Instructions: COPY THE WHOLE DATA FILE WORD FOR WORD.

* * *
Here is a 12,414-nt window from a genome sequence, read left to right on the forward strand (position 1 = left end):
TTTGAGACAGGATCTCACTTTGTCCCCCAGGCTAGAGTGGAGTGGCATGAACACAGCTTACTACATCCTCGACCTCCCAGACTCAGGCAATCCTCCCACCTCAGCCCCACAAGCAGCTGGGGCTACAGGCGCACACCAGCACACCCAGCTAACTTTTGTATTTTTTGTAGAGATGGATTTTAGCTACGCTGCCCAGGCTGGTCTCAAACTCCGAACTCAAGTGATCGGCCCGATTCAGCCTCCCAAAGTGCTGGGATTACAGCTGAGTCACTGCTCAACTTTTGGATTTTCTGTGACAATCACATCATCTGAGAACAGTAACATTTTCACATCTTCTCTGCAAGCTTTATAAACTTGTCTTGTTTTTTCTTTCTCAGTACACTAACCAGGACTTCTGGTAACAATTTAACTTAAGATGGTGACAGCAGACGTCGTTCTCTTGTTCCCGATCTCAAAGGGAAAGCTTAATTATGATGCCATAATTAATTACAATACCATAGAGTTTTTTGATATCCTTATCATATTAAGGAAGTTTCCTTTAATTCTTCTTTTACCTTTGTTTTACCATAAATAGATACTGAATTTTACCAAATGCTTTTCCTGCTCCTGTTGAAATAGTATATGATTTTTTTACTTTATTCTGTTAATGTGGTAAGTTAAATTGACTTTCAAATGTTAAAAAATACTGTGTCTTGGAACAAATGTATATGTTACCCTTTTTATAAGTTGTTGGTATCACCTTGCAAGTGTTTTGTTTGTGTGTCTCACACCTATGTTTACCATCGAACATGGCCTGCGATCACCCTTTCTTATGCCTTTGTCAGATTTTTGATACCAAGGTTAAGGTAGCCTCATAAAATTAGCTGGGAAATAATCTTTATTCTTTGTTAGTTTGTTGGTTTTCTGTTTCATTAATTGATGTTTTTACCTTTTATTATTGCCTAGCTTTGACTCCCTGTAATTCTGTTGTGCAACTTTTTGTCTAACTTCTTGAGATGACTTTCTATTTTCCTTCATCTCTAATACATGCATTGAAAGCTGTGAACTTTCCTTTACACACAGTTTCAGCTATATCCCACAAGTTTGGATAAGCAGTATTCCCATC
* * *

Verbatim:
Here is a 12,414-nt window from a genome sequence, read left to right on the forward strand (position 1 = left end):
TTTGAGACAGGATCTCACTTTGTCCCCCAGGCTAGAGTGGAGTGGCATGAACACAGCTTACTACATCCTCGACCTCCCAGACTCAGGCAATCCTCCCACCTCAGCCCCACAAGCAGCTGGGGCTACAGGCGCACACCAGCACACCCAGCTAACTTTTGTATTTTTTGTAGAGATGGATTTTAGCTACGCTGCCCAGGCTGGTCTCAAACTCCGAACTCAAGTGATCGGCCCGATTCAGCCTCCCAAAGTGCTGGGATTACAGCTGAGTCACTGCTCAACTTTTGGATTTTCTGTGACAATCACATCATCTGAGAACAGTAACATTTTCACATCTTCTCTGCAAGCTTTATAAACTTGTCTTGTTTTTTCTTTCTCAGTACACTAACCAGGACTTCTGGTAACAATTTAACTTAAGATGGTGACAGCAGACGTCGTTCTCTTGTTCCCGATCTCAAAGGGAAAGCTTAATTATGATGCCATAATTAATTACAATACCATAGAGTTTTTTGATATCCTTATCATATTAAGGAAGTTTCCTTTAATTCTTCTTTTACCTTTGTTTTACCATAAATAGATACTGAATTTTACCAAATGCTTTTCCTGCTCCTGTTGAAATAGTATATGATTTTTTTACTTTATTCTGTTAATGTGGTAAGTTAAATTGACTTTCAAATGTTAAAAAATACTGTGTCTTGGAACAAATGTATATGTTACCCTTTTTATAAGTTGTTGGTATCACCTTGCAAGTGTTTTGTTTGTGTGTCTCACACCTATGTTTACCATCGAACATGGCCTGCGATCACCCTTTCTTATGCCTTTGTCAGATTTTTGATACCAAGGTTAAGGTAGCCTCATAAAATTAGCTGGGAAATAATCTTTATTCTTTGTTAGTTTGTTGGTTTTCTGTTTCATTAATTGATGTTTTTACCTTTTATTATTGCCTAGCTTTGACTCCCTGTAATTCTGTTGTGCAACTTTTTGTCTAACTTCTTGAGATGACTTTCTATTTTCCTTCATCTCTAATACATGCATTGAAAGCTGTGAACTTTCCTTTACACACAGTTTCAGCTATATCCCACAAGTTTGGATAAGCAGTATTCCCATC